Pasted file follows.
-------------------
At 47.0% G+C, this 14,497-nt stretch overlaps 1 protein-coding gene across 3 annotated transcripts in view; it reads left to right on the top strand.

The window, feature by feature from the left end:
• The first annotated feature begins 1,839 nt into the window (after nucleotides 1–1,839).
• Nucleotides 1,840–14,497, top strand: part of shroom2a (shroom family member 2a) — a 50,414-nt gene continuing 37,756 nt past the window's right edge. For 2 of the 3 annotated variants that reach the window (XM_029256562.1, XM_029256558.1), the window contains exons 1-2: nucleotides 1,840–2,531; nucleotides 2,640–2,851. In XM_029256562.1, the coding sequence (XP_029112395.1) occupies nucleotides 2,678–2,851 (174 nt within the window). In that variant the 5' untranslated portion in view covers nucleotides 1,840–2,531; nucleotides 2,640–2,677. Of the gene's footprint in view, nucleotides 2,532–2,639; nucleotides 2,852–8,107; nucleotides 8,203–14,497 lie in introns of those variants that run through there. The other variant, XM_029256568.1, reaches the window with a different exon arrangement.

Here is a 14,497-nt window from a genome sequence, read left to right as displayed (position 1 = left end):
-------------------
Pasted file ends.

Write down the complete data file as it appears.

At 47.0% G+C, this 14,497-nt stretch overlaps 1 protein-coding gene across 3 annotated transcripts in view; it reads left to right on the top strand.

The window, feature by feature from the left end:
• The first annotated feature begins 1,839 nt into the window (after nucleotides 1–1,839).
• Nucleotides 1,840–14,497, top strand: part of shroom2a (shroom family member 2a) — a 50,414-nt gene continuing 37,756 nt past the window's right edge. For 2 of the 3 annotated variants that reach the window (XM_029256562.1, XM_029256558.1), the window contains exons 1-2: nucleotides 1,840–2,531; nucleotides 2,640–2,851. In XM_029256562.1, the coding sequence (XP_029112395.1) occupies nucleotides 2,678–2,851 (174 nt within the window). In that variant the 5' untranslated portion in view covers nucleotides 1,840–2,531; nucleotides 2,640–2,677. Of the gene's footprint in view, nucleotides 2,532–2,639; nucleotides 2,852–8,107; nucleotides 8,203–14,497 lie in introns of those variants that run through there. The other variant, XM_029256568.1, reaches the window with a different exon arrangement.

Here is a 14,497-nt window from a genome sequence, read left to right as displayed (position 1 = left end):